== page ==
It’s been seven weeks since I added a stock to the SIF folio. In that time, all I seem to have done is sell shares. After last week’s disposal of Wynnstay, SIF is now 38% in cash and has just 12 holdings.

This lack of buying is not due to any market-timing efforts on my part. What’s happened is that my buying screen has been unable to find suitable stocks to add to the portfolio. For many weeks, the screen has returned only a few stocks. Usually, they’ve been existing holdings or otherwise unsuitable..

This remains true. My screen is returning just four results at the time of writing. However, one of these is a company that appears to tick all the boxes and would give SIF some useful exposure to the healthcare market.

Beximco Pharmaceuticals: an unusual UK share

Beximco Pharmaceuticals (LON:BXP) is a Bangladeshi company which makes generic medicines and active pharmaceutical ingredients. It was founded in 1976 as an importer and distributor of medicines from western pharma firms. The group has since become a manufacturer in its own right and now exports widely, including to western markets. Beximco is listed on the Dhaka Stock Exchange but has had a dual listing in London since 2005. 

This is not the first time I’ve looked at this business on these pages. I held Beximco in SIF in 2016/17, exiting the position in May 2017 with a 70% gain.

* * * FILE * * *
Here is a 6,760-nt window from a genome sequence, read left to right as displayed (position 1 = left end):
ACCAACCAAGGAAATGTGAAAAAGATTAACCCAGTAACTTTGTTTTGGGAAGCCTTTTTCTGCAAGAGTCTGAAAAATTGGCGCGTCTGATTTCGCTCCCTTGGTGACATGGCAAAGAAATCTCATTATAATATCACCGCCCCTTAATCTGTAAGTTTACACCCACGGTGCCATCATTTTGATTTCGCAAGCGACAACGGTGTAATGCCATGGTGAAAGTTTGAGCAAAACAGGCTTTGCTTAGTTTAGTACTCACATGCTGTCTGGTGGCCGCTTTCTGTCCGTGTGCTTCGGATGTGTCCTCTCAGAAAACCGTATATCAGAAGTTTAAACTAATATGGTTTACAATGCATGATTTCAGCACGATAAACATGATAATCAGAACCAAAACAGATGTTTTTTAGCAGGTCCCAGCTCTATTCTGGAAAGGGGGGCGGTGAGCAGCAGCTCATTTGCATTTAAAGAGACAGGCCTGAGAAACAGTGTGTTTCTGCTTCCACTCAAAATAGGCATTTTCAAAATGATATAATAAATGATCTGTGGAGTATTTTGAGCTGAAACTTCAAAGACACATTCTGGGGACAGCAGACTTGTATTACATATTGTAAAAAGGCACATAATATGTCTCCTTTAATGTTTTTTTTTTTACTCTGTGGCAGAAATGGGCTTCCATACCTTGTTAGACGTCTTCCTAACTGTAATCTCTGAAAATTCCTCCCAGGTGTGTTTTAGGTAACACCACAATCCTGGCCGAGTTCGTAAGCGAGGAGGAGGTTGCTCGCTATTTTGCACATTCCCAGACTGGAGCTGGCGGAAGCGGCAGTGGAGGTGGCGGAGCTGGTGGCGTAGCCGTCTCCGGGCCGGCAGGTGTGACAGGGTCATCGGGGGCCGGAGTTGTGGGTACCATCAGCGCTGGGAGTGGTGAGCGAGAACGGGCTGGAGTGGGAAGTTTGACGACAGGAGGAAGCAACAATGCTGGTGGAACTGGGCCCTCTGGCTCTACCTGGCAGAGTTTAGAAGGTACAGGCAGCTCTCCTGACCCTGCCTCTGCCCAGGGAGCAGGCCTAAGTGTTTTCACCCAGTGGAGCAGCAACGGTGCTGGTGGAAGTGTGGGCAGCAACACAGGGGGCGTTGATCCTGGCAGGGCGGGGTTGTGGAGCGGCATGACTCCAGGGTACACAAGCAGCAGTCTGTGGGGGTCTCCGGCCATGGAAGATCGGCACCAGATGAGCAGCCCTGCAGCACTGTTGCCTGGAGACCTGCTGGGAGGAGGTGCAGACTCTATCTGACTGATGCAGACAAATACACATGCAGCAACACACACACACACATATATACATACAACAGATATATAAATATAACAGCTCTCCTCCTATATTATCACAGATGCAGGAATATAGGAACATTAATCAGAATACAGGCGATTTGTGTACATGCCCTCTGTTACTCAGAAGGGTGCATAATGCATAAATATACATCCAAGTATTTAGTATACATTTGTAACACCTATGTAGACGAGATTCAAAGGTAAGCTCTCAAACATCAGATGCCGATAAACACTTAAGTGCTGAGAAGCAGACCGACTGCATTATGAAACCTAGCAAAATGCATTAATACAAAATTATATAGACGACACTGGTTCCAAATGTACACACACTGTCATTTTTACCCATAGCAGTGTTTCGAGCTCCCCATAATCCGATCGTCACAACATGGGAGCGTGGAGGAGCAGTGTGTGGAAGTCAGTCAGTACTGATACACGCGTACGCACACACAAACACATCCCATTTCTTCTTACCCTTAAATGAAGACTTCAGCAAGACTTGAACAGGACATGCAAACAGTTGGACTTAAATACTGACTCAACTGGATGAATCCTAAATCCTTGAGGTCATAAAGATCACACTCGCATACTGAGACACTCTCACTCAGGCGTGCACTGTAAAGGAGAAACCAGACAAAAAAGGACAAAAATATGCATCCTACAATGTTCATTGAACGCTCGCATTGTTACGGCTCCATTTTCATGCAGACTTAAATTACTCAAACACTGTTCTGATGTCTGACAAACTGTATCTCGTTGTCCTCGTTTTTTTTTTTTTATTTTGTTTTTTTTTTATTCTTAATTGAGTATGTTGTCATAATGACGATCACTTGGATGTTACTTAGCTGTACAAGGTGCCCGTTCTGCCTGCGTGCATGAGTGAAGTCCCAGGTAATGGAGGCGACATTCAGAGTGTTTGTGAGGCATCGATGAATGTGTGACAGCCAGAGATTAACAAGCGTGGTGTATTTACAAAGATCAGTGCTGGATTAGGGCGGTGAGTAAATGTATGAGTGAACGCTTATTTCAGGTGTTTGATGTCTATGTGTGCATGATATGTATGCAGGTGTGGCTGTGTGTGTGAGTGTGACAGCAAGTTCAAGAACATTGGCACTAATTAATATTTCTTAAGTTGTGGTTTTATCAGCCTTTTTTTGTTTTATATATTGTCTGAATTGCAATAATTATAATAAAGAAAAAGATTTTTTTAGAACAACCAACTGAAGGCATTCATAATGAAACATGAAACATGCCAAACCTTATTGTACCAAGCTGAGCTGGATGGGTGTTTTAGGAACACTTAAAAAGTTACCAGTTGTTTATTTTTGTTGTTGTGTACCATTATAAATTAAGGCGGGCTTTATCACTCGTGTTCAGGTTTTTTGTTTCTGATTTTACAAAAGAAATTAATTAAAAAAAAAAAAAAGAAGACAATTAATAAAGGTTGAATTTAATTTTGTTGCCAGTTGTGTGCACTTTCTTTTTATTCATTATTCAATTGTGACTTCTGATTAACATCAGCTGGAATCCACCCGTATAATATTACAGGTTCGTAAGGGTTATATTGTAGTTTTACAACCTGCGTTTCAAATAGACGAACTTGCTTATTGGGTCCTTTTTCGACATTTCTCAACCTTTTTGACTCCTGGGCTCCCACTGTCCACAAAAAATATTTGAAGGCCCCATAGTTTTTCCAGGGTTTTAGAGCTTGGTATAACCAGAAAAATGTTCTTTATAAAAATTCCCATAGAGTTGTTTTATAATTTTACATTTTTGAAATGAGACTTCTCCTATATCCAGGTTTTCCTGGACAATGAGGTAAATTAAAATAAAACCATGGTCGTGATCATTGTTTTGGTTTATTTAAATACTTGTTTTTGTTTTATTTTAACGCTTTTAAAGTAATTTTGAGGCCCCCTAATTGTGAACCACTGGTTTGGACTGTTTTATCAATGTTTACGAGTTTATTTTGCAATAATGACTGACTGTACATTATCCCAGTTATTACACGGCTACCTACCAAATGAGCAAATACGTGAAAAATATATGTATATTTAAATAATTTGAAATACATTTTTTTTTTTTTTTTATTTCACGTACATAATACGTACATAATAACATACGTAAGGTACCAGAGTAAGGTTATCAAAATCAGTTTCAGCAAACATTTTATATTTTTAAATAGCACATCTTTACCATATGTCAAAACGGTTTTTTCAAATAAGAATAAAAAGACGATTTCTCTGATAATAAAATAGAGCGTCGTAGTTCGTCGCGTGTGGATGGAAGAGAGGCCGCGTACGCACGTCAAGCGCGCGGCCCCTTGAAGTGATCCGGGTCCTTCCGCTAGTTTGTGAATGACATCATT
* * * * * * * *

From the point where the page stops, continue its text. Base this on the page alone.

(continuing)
I’ve kept an eye on this business since then and have been impressed by its continued growth and stable profitability. According to Stockopedia data, sales and profits have both grown by a compound average of 18% per year since 2015. Operating margins have averaged 22% over this period.


With a UK market cap of £364m, Beximco isn’t particularly large. But one reason for this is the shares’ unusual dual listing structure and dual valuation

The company’s primary listing is on the Dhaka Stock Exchange, in Bangladesh. Beximco’s market cap on its home exchange is a rather racier £725m. How can this be?

This situation has arisen because Beximco’s UK-listed GDRs (Global Depositary Receipt) and its Dhaka-listed shares are not fungible. What this means is that you cannot exchange a GDR for the underlying share. 

This is somewhat unusual, but…

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